（Adapted from Wikipedia, the free encyclopedia）
Contrasts in modern architecture, as shown by adjacent high-rises in Chicago, Illinois. IBM Plaza(right), by Ludwig Mies van der Rohe, is a later example of the clean rectilinear lines and glass of the International Style, whereas Marina City, (left), by his student Bertrand Goldberg, reflects a more sculptural Mid-Century Modernaesthetic.
Modern architectureis generally characterized by simplification of form and an absence of applied decoration. It is a term applied to an overarching movement, with its exact definition and scope varying widely.In a broader sense, early modern architecture began at the turn of the 20th century with efforts to reconcile the principles underlying architectural design with rapid technological advancement and the modernization of society. It would take the form of numerous movements, schools of design, and architectural styles, some in tension with one another, and often equally defying such classification.
The concept ofmodernism is a central theme in these efforts. Gaining popularity in North America after the Second World War, architectural modernism was adopted by many influential architects and architectural educators, and continued as a dominant architectural style for institutional and corporate buildings into the 21st century. Modernism eventually generated reactions, most notably Postmodernism which sought to preserve pre-modern elements, while "Neo-modernism" has emerged as a reaction to Post-modernism.
Notable architects important to the history and development of the modernist movement include Le Corbusier, Ludwig Mies van der Rohe, Walter Gropius, Frank Lloyd Wright, Louis Sullivan, Gerrit Rietveld, Oscar Niemeyerand Alvar Aalto.
Common themes of modern architecture include:
·simplicity and clarity of forms and elimination of "unnecessary detail"
·materials at 90 degrees to each other
·visual expression of structure (as opposed to the hiding of structural elements)
·the related concept of"Truth to materials", meaning that the true nature or natural appearance of a material ought to be seen rather than concealed or altered to represent something else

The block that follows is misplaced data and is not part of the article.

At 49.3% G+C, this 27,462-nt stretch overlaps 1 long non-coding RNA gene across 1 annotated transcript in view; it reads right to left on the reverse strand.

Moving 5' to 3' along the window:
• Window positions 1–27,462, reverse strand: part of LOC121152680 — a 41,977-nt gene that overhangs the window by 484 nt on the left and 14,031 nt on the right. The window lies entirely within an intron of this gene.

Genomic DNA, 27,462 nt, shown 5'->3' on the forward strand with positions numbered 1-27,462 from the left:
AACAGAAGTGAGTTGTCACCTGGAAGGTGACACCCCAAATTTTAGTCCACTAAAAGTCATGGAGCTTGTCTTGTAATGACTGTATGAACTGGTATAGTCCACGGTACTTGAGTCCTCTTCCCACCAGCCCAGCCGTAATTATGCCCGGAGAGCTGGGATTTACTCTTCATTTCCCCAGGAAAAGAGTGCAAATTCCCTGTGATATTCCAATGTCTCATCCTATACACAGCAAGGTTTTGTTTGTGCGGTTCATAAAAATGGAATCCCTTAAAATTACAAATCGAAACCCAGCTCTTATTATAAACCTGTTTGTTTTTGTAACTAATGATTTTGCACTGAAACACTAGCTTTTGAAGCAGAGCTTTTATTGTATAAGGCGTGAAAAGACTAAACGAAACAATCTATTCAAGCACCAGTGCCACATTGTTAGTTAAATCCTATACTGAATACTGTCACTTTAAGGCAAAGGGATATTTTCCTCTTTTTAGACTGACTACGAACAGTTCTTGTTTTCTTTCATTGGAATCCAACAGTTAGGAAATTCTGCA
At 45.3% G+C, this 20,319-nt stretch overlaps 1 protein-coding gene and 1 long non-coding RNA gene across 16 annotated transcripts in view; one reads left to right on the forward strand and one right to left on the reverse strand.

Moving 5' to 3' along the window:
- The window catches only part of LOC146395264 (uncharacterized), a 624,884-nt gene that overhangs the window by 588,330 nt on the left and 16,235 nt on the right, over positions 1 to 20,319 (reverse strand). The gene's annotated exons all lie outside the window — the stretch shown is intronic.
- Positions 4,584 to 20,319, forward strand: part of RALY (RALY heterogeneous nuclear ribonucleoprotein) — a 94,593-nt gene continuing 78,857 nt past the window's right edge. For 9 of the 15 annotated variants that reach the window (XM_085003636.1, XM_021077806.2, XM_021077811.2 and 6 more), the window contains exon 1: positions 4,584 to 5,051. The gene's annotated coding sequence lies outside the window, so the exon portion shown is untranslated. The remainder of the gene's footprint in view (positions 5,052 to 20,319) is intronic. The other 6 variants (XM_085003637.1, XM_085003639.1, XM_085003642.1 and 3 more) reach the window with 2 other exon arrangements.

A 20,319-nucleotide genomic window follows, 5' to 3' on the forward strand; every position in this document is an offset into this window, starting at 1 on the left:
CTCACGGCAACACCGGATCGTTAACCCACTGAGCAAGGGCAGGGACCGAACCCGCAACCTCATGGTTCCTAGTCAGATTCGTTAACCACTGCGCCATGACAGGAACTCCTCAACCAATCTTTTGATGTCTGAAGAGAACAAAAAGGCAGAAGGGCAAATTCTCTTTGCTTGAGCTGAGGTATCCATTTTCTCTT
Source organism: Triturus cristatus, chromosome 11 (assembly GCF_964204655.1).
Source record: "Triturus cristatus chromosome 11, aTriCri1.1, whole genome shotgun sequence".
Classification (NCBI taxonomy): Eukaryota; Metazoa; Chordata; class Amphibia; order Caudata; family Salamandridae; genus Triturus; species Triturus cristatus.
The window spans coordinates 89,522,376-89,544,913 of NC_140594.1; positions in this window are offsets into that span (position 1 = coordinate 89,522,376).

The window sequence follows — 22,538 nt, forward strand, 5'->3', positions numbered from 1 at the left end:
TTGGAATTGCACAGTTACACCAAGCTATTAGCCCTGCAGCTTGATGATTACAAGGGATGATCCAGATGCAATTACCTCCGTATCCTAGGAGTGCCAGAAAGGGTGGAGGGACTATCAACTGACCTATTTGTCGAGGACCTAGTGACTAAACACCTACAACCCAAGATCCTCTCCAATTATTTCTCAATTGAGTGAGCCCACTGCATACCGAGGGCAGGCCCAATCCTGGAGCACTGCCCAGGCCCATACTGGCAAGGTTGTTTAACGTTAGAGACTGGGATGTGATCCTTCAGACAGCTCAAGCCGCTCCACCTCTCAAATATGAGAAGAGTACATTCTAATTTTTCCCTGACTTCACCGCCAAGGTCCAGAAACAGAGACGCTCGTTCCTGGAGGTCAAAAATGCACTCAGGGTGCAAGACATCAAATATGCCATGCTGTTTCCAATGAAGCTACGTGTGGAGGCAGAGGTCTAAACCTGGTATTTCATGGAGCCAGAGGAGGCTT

·use of industrially-produced materials; adoption of the machine aesthetic
·particularly in International Style modernism, a visual emphasis on horizontal and vertical lines
The Crystal Palace, 1851, was one of the first buildings to have vast amounts of glass supported by structural metal, foreshadowing trends in Modernist architecture.
There are multiple lenses through which the evolution of modern architecture may be viewed. Some historians see it as a social matter, closely tied to the project of Modernityand thus the Enlightenment. Modern architecture developed, in their opinion, as a result of social and political revolutions. Others see Modern architecture as primarily driven by technological and engineering developments. Still other historians regard Modernism as a matter of taste, a reaction against eclecticismand the lavish stylistic excesses of Victorianand Edwardian architecture.
With the Industrial Revolution, the availability of newly-available building materials such as iron, steel, and sheet glassdrove the invention of new building techniques. In 1796, Shrewsburymill owner Charles Bage first used his 'fireproof' design, which relied on cast iron and brick with flag stone floors. Such construction greatly strengthened the structure of mills, which enabled them to accommodate much bigger machines. Due to poor knowledge of iron's properties as a construction material, a number of early mills collapsed. It was not until the early 1830s that Eaton Hodgkinsonintroduced the section beam, leading to widespread use of iron construction. This kind of austere industrial architectureutterly transformed the landscape of northern Britain, leading to the description of places like Manchesterand parts of West Yorkshireas "Dark satanic mills". The Crystal Palaceby Joseph Paxtonat the Great Exhibitionof 1851 was an early example of iron and glass construction, followed in 1864 by the first glass and metal curtain wall. A further development was that of the steel-framed skyscraper in Chicagoaround 1890 by William Le Baron Jenneyand Louis Sullivan.
Around 1900 a number of architects and designers around the world began developing new solutions to integrate traditional precedents (classicismor Gothic, for instance) with new technological possibilities. The work of Louis Sullivanand Frank Lloyd Wrightin Chicago, Victor Hortain Brussels, Antoni Gaudiin Barcelona, Otto Wagnerand the Vienna Secessionin Austria, and Charles Rennie Mackintoshin Glasgow, among many others, can be seen as a common struggle between old and new. The works of some of these were a part of what is broadly categorized as Art Nouveau("New Art"). Note that the Russianword for Art Nouveau, "Модерн", and the Spanishword for Art Nouveau, "Modernismo" are cognates of the Englishword "Modern" though they carry different meanings. An early use of the term in print around this time, approaching its later meaning, was in the title of a book by Otto Wagner. The fallout of the First World War resulted in additional experimentation and ideas. Following out of the experiments in Art Nouveau and its related movements around the world, modernism in architecture and design grew out of stylistic threads originating throughout the world.